Filed under: Media
Part of the problem is that privacy policies encompass various aspects of privacy. There's the personal privacy your teen willingly and knowingly discloses in posts, comments and photos. Then, there's the personal privacy they give up unintentionally -- for example, when they "like" a certain band and are linked to it. Then, there's what's known as consumer privacy -- digital data companies collect in order to target advertising to your teens' interests.
After the comment period, the company will go back to the drawing board to reorganize the information, rewrite it to be clearer, and attempt to be more transparent.
This is a great time to discuss with your teens what they think it means, what's OK to share and even what kind of digital footprint they're creating. Studies show teens whose parents monitor Internet use or browse the Internet with them show higher rates of privacy concerns than those whose parents don't.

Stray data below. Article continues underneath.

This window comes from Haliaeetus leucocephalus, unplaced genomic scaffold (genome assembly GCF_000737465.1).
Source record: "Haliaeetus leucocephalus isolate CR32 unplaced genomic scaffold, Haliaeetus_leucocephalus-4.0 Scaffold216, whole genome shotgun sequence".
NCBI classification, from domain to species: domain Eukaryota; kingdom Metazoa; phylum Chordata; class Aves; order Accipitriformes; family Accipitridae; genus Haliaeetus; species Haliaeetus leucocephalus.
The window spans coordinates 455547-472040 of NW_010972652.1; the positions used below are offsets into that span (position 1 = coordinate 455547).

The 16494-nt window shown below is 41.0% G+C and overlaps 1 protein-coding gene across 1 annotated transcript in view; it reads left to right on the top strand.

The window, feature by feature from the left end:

Whether it's Club Penguin or Facebook, online socialization is part of the fabric of kids' and teens' lives. Along with all the fun stuff, teens need to understand that whatever they post is no longer private and can be used (sometimes in unflattering ways) by other people. Facebook is offering a unique opportunity to express concerns and think about privacy more deeply. We say, grab it.
Written by Caroline Knorr.
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Get more information for parents on media and technology by checking out Common Sense Media.
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Start by teaching him that it is safe to do so.